JACKSON-It now appears that the township council’s recent ordinance change to remove a clause that allowed residents to request to place items in the public right of way was in fact intended to prohibit Orthodox Jewish residents from constructing eruvs according to documents recently released to the public by the township.
Jackson Township officials contend publicly that the ordinance change was a quality of life issue that affected all residents, but as the emails suggest, it was a calculated plan by the township council and administration to target Jewish eruvs.
The ban on eruvs also had collateral damage. In order to block eruvs, the township council also had to take action against hundreds of basketball hoops placed on curbs throughout the township used by children township-wide.
In early April of 2017, Jackson Township officials received emails from three individuals, members of the “Jackson Strong” group who launched a campaign against the township to fight for the removal of eruvs in town.
Those three individuals caused an entire town to erupt into a summer-long battle that pitted many in the community against Orthodox residents and the township against basketball hoops.
Township officials cited many complaints against eruvs, but an OPRA request shows just three individuals had complained in writing.
Jackson resident Chris Kisseberth, wrote a letter to town hall asking for the removal of Jewish eruvs in Brookwood 1.
“I have noticed that there are poles with wires connected on the public property in the Brookwood one development. I find that to be an eyesore. I would not like that in my neighborhood. If I were looking to move into this town and saw a row of this connected poles and wires I would not want to move into that neighborhood,” she wrote. “Are these things allowed? For the most part, this town has nice clean neighborhoods with well-maintained homes. This just changes the character of the neighborhood. Now to the point I would like to make. This kind of thing causes a separation of all the residents in the community. I don’t think it would go over well if a block of homes were roped off with signs that say white section or Christian section. This causes a divide in what is supposed to be a Community…I feel as though this needs to be addressed now before it gets out of control.”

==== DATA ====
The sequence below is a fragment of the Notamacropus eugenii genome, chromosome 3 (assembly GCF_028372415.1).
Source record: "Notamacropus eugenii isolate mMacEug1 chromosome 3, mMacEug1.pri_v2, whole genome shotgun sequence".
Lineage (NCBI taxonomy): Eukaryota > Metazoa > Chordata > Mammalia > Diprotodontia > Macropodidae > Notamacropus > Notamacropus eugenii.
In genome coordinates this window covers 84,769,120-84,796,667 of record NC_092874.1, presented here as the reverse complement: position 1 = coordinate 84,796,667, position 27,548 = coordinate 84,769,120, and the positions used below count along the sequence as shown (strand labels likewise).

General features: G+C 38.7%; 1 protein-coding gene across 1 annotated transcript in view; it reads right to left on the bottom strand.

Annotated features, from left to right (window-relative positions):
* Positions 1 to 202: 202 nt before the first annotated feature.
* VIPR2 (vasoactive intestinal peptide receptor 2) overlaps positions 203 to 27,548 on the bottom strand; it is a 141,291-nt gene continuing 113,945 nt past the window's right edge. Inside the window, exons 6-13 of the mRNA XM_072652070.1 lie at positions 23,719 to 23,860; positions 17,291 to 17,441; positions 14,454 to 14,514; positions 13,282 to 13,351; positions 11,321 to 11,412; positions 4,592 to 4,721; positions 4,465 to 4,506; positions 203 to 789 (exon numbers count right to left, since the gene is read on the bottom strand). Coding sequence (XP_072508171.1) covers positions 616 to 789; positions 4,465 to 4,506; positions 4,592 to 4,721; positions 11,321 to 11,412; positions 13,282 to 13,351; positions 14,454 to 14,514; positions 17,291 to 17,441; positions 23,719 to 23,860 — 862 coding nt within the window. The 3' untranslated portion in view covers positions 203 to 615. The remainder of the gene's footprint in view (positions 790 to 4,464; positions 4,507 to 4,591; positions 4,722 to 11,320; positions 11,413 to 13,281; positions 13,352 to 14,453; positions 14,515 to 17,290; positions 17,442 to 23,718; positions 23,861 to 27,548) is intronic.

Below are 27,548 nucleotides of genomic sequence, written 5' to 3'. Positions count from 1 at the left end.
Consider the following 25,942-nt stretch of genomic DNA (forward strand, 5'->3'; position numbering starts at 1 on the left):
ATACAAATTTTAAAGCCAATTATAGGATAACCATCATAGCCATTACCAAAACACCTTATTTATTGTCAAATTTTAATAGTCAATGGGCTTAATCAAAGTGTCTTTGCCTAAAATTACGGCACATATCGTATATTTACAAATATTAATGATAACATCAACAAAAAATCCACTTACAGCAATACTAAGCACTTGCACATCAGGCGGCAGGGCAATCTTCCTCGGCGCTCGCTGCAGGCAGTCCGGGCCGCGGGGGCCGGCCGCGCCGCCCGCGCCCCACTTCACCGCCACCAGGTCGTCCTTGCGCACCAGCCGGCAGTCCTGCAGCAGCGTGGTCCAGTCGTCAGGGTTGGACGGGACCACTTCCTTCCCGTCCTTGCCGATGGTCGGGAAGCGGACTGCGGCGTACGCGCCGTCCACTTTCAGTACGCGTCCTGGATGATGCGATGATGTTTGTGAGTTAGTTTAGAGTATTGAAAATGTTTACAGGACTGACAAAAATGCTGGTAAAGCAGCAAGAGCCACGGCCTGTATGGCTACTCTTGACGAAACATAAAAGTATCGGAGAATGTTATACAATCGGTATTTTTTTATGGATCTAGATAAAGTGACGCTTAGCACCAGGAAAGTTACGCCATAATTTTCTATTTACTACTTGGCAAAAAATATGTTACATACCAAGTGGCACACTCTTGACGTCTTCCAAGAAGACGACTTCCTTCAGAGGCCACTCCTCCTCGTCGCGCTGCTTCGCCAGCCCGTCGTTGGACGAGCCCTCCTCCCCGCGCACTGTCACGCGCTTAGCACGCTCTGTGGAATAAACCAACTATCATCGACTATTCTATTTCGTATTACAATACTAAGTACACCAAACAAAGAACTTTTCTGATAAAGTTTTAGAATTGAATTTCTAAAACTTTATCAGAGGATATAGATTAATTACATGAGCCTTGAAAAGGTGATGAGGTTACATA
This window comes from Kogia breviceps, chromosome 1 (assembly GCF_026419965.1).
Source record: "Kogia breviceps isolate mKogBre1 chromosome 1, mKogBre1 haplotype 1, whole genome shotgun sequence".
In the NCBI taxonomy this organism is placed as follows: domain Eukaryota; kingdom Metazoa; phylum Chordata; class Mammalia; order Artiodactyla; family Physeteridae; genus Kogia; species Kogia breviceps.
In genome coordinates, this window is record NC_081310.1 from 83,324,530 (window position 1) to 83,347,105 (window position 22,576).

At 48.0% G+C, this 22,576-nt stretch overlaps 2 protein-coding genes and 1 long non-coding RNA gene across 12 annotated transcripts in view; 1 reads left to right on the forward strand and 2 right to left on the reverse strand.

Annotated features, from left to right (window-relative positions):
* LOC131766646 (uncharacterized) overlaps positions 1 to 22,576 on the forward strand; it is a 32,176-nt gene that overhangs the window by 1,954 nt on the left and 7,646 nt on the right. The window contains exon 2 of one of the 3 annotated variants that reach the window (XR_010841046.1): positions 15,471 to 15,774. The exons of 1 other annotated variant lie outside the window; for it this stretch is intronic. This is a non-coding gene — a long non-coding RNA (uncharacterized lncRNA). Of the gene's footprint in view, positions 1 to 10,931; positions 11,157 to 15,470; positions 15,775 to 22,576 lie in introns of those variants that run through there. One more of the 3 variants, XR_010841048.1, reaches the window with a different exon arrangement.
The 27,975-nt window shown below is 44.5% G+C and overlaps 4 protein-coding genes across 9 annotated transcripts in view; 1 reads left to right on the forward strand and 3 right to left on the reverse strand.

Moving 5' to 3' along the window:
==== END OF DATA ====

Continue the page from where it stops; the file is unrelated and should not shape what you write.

Another member of Jackson Strong lobbied township officials to ban eruvs based on safety concerns, religious separation between church and state, lightning strike risk and even suggested getting the EPA and DEP involved in the fight against eruvs.
“Are you saying the township isn’t concerned with those of us who find these wires discriminatory, obnoxious and segregating are wasting our time,” one wrote the township.
Jackson resident Kelly Kanis sent an email to Jackson Township code enforcement officer Ken Pieslak complaining about eruvs in Brookwood 1. That email was copied to the township council and Mayor Michael Reina.
“Dear Ken, I’m not sure what is going on in BW1, but these poles and wires and extend across property lines and are permanently affixed to the public sidewalk/grassy area. I live in BW3 and was always under the impression that this area was indeed township property even though I had to maintain it. I’ll have to see if they are being constructed in my neighborhood,” Kanis wrote the township. “It seems as if the Hacidic [sp] families are grouping their homes together for some reason bc a non-Hacidic family was asked if they could put poles on their property. Noone should even be allowed to ask that for residents to feel pressured to allow them to do so. If this is a cultural or religious symbol, it creates a VERY divided community with physical boundaries of separation.”
Kanis likened her experience with the newly installed eruvs in Brookwood 1 to the mid-twentieth century Jim Crow laws aimed at segregating races in America.
“Just like the Jim Crow laws labeling ‘white or black fountains’, this is a sign that ‘Hacidics only’ are welcome. In addition, it is NOT separation of church and state with this crossing of property lines and on the public areas of the sidewalk. I didn’t even think realtor ‘for sale’ signs were allowed in this strip,” she wrote town officials. “I always thought a fence, border, lights, or flag poles would look nice there, so I look forward to constructing some soon since it seems to be allowed. Things like this are definitely changing the landscape of Jackson.”
Business Administrator Helene Schlegel said the poles in question were around four adjoining homes and did not interfere with any bicycle traffic, pedestrian walkways and did not appear to pose any safety concerns after discussion with other township officials.
Code Compliance Officer Ken Pieslak replied to Kanis, stating he had received several emails on the subject at the same time, indicating a coordinated effort to remove the eruvs. Pieslak stated that his office looked into the matter and said no township laws prohibit the construction of eruvs on the public right of way.
“We are aware of the group of homes that have installed poles connected by the wire in Brookwood 1 and found there to be no violation of any ordinance/law,” Pieslak responded. Pieslak also informed Kanis that there is a sign ordinance in effect that prohibits signage in the public right of way, but since eruvs are not signs, they are not enforceable under the township ordinances.